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  • Writer's pictureTroyer & Good, PC

Remembering Ruth Bader Ginsburg's Impact on Disability Rights

With her recent passing, many people are looking back at all the accomplishments of U.S. Supreme Court Justice Ruth Bader Ginsburg. "Our nation has lost a justice of historic stature," Chief Justice John Roberts said. "We at the Supreme Court have lost a cherished colleague. Today we mourn but with confidence that future generations will remember Ruth Bader Ginsburg as we knew her, a tireless and resolute champion of justice" (NPR).

As a feminist icon, Ginsburg will be well-remembered for championing women's rights and gender equality. Beyond that, Ginsburg also stood up for the rights of people with disabilities. One of the most important contributions she made to the rights of people with disabilities was the majority opinion she wrote in the 1999 ruling of Olmstead v. L.C. This landmark case affirmed that people with disabilities have the right to live in the community.

The case involved Lois and Elaine, two women with mental illness and developmental disabilities. They had been residing at a state hospital and were medically cleared to move to a community-based setting. However, despite being cleared to move, the two women remained in the hospital for years.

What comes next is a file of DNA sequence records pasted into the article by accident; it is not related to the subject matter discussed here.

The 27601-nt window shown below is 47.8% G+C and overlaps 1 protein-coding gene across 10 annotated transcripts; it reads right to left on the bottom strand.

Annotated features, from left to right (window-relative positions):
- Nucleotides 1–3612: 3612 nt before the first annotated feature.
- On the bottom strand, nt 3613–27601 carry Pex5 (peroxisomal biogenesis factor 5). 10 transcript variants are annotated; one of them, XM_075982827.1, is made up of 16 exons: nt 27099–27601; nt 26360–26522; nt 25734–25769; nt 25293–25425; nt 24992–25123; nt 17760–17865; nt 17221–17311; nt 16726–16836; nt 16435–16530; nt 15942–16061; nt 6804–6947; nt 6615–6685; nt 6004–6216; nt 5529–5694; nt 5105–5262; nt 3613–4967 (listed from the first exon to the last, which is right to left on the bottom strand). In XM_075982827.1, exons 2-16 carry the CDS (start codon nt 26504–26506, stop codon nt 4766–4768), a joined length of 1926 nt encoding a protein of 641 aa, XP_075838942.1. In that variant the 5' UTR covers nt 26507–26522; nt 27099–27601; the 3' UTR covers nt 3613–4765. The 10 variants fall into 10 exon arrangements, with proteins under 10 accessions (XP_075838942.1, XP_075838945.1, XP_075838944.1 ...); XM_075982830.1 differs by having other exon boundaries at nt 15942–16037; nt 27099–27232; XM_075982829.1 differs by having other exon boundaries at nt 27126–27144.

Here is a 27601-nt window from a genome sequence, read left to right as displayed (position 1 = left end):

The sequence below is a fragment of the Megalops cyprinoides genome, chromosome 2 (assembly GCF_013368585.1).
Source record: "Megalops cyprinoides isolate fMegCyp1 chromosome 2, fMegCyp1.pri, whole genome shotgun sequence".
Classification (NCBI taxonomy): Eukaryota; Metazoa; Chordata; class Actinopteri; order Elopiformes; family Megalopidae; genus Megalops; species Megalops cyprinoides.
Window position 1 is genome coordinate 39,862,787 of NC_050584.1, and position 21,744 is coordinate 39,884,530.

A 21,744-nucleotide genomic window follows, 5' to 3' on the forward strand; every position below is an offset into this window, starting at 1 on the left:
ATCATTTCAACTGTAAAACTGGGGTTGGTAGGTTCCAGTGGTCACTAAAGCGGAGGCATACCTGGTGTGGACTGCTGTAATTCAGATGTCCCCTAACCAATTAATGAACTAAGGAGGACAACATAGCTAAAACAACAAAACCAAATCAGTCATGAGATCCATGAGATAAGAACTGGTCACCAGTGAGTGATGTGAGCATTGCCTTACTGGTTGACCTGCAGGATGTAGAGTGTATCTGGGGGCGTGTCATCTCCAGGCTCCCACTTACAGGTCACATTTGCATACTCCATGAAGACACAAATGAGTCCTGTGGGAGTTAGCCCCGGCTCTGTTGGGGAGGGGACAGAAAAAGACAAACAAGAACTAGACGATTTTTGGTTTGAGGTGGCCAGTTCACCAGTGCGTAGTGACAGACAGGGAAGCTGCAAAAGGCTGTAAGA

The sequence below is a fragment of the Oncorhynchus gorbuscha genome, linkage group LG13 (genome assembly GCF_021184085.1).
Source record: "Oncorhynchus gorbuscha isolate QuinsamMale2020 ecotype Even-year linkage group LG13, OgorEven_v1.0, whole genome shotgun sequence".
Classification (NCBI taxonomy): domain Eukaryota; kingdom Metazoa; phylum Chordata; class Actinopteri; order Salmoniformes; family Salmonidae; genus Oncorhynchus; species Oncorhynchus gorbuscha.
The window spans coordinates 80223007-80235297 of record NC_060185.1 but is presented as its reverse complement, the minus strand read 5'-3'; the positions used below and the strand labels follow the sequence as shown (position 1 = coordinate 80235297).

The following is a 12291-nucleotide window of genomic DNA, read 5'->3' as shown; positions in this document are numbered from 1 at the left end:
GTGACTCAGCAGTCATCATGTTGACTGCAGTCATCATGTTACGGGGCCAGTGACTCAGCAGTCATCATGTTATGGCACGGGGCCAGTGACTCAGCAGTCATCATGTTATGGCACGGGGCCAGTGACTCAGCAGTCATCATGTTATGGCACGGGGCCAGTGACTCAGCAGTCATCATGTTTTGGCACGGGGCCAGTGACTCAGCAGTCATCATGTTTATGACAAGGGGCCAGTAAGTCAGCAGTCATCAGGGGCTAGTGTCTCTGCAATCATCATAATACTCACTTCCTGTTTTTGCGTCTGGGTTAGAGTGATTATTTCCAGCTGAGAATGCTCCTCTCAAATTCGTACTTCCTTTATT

The high court decided that under the Americans with Disabilities Act, a state must move a person with a disability to a community setting if (1) treatment professionals determine such a move is appropriate, (2) the individual does not oppose the move, and (3) the movement can be "reasonably accommodated."

According to Ginsburg, this ruling "reflects two evident judgments." Ginsburg wrote in the majority opinion:

  1. "Institutional placement of persons who can handle and benefit from community settings perpetuates unwarranted assumptions that persons so isolated are incapable or unworthy of participating in community life."

  2. "Confinement in an institution severely diminishes the everyday life activities of individuals, including family relations, social contacts, work options, economic independence, educational advancement and cultural enrichment."

“This big moment, and (Ginsburg’s) staunch affirmation of the human dignity of people with disabilities and their rightful place in the community of their choice, fundamentally changed the course of the lives of hundreds of thousands of people with disabilities,” said Peter Berns, CEO of The Arc.

Ginsburg challenged the expectations of how services should be provided to people with disabilities.

“Justice Ginsburg cemented the right of people to live within the community, rather than in institutions,” said Barbara Merrill, CEO of the American Network of Community Options and Resources, or ANCOR, a national trade group representing disability service providers. “Her work gave power to the promise of the Americans with Disabilities Act of 1990, and she will forever be remembered as a champion of the rights of millions of people with intellectual and developmental disabilities.”


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